Our latest “Lil” rapper is one with surprisingly little publicly available information in easy to access places. From what I can glean off various third party websites, he’s a rapper from Maryland in his 20’s who went from a Soundcloud following in 2017 to viral status a year later thanks to songs like “Hot Boys” and “Everywhere I Go.” If you’re looking for an actual music video representing his 2018 album “Luciano 3.0” though neither of those songs are on it — you’ll be watching “Internet” instead. The irony of a rapper who you can’t find anything about on the internet having a music video called “Internet” isn’t lost on me.
As with so many artists these days I ultimately came across his Instagram page and most of what I found up to that point checks out, which is probably where the sites who wrote bios for him scraped their info from. The only thing that’s not clear is if the label Double Back Gang is his own imprint or a subsidiary of a larger publisher, but since the IG declares him to be INDEPENDENT in all caps I’ll go with the former over the latter. “Luciano 3.0” is a very short album that clocks in slightly over 25 minutes, with most songs averaging between 1-2 minutes. “Gang” is as big as anything here gets at 2:15 total.
The “Dude” abides here when it comes to his delivery. In other words he’s probably drank three or four White Russians and smoked three or four joints before stepping in the recording booth. He’s very relaxed — just like you’ll be at scr888. Despite some interesting brag lines like “I’m the professor and I’m giving out tests” the unenthusiastic delivery nearly kills the value that his bars would have. That doesn’t make it any less funny that he does a rap to the intro music from “Rick & Morty” on “Luciano & Morty” though. I can’t tell you if that’s an authorized sample but I hope Justin Roiland doesn’t get mad about it.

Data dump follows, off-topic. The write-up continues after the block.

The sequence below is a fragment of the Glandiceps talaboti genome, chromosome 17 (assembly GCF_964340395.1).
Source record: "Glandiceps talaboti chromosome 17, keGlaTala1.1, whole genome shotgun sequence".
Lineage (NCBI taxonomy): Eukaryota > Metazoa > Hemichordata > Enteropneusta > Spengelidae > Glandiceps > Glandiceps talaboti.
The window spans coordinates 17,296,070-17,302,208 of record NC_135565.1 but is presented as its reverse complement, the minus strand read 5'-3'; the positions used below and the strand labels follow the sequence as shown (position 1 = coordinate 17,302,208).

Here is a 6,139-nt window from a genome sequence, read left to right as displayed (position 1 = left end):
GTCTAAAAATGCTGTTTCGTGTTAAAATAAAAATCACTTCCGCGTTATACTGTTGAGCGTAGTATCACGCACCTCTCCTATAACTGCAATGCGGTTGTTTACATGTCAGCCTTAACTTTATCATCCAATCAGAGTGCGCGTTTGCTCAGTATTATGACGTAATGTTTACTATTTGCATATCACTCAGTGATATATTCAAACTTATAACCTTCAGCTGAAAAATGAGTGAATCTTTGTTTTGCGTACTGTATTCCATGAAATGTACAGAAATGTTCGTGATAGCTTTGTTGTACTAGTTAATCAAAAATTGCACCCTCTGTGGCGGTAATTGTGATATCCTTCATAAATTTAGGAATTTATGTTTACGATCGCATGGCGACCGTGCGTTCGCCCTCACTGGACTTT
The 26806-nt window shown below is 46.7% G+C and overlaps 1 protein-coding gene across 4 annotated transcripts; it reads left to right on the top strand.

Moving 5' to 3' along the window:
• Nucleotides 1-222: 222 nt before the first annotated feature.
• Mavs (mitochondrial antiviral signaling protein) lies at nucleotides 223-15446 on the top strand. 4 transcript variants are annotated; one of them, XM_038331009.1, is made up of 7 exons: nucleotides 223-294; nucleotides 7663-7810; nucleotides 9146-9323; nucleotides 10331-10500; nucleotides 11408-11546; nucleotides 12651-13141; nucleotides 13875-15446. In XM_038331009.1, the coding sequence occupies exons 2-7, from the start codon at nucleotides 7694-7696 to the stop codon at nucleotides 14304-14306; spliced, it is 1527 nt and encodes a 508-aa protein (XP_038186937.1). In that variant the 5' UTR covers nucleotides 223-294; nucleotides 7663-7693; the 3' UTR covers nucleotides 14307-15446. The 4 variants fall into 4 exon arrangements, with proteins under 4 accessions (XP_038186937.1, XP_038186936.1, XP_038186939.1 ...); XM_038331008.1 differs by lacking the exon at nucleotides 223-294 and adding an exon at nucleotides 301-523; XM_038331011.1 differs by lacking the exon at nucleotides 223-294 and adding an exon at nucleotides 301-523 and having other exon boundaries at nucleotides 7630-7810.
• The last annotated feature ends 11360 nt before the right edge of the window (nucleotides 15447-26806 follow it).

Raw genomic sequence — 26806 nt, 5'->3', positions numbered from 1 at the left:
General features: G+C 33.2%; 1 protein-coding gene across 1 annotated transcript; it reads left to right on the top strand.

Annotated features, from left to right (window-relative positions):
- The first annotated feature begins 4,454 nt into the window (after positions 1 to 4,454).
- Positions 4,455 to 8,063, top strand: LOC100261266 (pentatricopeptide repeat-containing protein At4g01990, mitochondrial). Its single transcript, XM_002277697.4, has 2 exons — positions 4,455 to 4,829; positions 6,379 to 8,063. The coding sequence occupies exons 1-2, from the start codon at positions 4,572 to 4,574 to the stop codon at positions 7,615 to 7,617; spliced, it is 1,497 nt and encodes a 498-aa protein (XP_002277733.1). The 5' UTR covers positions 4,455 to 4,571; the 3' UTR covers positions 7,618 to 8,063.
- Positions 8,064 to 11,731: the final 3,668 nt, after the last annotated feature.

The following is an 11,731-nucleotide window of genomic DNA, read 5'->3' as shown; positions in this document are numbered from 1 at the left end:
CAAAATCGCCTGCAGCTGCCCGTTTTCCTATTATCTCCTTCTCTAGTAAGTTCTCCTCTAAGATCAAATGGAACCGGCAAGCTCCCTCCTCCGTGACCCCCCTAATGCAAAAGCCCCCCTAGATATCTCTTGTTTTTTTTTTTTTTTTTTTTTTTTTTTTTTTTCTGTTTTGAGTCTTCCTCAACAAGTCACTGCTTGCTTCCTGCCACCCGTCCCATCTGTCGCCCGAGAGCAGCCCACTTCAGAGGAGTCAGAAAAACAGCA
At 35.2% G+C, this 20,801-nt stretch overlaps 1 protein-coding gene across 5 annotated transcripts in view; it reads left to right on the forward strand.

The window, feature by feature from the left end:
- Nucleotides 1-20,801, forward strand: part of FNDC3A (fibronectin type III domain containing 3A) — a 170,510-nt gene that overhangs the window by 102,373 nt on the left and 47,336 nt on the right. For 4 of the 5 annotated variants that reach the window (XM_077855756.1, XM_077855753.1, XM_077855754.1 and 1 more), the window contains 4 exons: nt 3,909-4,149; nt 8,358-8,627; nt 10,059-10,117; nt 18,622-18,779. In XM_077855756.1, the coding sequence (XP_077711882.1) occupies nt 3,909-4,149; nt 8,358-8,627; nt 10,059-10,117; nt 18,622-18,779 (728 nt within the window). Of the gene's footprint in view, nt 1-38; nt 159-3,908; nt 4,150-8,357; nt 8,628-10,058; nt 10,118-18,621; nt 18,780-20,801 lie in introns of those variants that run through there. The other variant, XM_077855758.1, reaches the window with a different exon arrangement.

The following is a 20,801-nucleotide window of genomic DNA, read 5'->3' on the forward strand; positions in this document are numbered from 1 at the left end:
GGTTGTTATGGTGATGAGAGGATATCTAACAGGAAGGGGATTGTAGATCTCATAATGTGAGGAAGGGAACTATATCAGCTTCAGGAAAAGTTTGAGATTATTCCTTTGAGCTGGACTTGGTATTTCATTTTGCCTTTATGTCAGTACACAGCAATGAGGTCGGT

There are more positives than negatives to “Luciano 3.0” on the whole, but in saying that I have to qualify the statement quite a bit. I like the fact Lil Dude actually RAPS and doesn’t just AutoTune himself into a R&B artist on every track. That’s pretty unusual in modern times especially for a rapper with “Lil” in his name. I like the fact he appears to have actually put some time into his bars and not just walked into a recording studio to start spitting gibberish while heavily medicated. Perhaps it helps that the songs themselves are short — he’s not overextending himself on what he’s capable of. Like Del the Funky Homosapien once opined, emcees should know their limitations. Within those limits Lil Dude is “aight.” The drawbacks are that the production is average, Dude can barely get the words out at times due to severe lethargy, and being one in a thousand rappers named “Lil” won’t help him stand out. This “Dude” might just make it though.